4. The ice surrounding the ship doesn't mean that Antarctica's not melting. reported that global warming skeptics have poked fun at the scientists, highlighting the irony of climate change scientists being trapped in ice.

But expedition leader Chris Turney said that the team's situation may have been in part due to warming oceans, which broke an iceberg into smaller pieces that the wind then swept against the ship, according to

Kevin Trenberth, senior scientist at the National Center for Atmospheric Research, added by email that "any comments about overall ice shrinking or increasing are absurd in this situation.

"In the Antarctic, the ice is not limited by land and it is well established that winds blow the ice around. Winds from the south, especially off the continent, carry ice away from the continent and create more ice behind, filling in any gaps."

5. Antarctic travel is really, really unpredictable.

Antarctica is the coldest and windiest place on Earth, and extreme blizzards can arise out of nowhere. Such a storm prevented the Australian icebreaker from getting any closer to the stranded ship.

"We have learned from nature, as humankind always does," Peacock said, that it's possible to be "caught by an unexpected and not predicted" situation.

"We were," he said, "in the wrong place at the wrong time."

Follow Christine Dell'Amore on Twitter and Google+.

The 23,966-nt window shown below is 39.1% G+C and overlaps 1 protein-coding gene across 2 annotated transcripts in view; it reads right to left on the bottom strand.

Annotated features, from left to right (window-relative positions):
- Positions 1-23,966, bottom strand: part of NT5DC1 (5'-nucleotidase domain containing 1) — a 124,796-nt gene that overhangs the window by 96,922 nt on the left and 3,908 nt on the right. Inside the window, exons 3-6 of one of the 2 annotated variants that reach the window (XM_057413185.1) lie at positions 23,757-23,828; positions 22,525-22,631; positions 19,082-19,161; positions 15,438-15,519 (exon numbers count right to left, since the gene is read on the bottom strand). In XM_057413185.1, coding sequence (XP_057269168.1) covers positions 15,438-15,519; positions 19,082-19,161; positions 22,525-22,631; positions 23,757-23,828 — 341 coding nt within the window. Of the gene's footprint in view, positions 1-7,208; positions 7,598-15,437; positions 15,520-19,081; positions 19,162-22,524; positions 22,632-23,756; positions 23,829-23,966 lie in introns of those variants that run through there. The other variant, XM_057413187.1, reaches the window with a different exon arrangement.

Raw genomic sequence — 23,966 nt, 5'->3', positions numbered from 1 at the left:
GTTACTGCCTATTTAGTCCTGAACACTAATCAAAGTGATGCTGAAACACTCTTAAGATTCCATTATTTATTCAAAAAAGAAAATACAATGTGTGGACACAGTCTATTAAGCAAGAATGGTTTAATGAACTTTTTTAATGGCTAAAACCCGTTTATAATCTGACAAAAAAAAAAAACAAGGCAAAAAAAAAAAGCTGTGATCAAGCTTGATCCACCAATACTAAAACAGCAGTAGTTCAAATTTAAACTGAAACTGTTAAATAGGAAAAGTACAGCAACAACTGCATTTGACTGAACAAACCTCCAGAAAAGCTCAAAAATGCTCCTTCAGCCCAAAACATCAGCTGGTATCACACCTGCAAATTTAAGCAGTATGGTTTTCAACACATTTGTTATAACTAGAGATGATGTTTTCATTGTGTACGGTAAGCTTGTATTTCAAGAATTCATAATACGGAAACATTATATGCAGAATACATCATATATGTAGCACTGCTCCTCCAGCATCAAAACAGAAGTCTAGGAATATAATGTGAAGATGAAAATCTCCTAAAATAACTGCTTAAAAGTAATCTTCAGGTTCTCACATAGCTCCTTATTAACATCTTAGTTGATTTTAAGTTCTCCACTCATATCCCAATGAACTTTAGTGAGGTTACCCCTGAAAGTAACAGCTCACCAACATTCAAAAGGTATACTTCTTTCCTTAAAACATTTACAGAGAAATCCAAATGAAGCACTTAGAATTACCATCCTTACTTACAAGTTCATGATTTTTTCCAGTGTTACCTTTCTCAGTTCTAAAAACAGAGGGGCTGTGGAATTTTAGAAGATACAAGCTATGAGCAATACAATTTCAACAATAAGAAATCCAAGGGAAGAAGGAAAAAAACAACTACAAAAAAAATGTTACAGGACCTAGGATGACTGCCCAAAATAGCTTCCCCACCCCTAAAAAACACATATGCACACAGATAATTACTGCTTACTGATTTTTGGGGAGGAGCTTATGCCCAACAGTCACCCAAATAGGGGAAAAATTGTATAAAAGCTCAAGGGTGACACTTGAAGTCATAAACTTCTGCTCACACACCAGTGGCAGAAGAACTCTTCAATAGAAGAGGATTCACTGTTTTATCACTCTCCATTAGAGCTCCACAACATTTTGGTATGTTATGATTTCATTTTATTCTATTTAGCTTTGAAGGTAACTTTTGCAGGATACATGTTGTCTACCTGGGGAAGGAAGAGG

Reuben Boarman
Reuben Boarman

This is the best reporting I have read about these events.

The freeing of the smaller Russian ship should be somewhat delicate, even the Chinese Snow Dragon will need considerable caution.

I am sure we will see a well planned method to break them free without damaging either ship.

I am counting on the USCG Polar Star Icebreaker

Ernest Barker
Ernest Barker

"..... expedition leader Chris Turney said that the team's situation may have been in part due to warming oceans, which broke an iceberg into smaller pieces that the wind then swept against the ship ... ..." Hmm .... ... I  am inclined to think these "AL Gore faithfuls" got into trouble because of stupidity.

Kenneth Berger
Kenneth Berger

You can't get the best of Mother Nature in all that ice that's for sure

Randall Carruthers
Randall Carruthers

6. Scientists with no common sense can continue to "Tweet" out their self-important, first world, inconsequential messages to everyone who couldn't care less. All the while, waiting to be rescued after underestimating the risk. Rephrased: Act on your ill-conceived, silly, narcissistic ambitions and wait for rescue by people who risk their very lives to bring you back to your insulated, artificial, academic existence.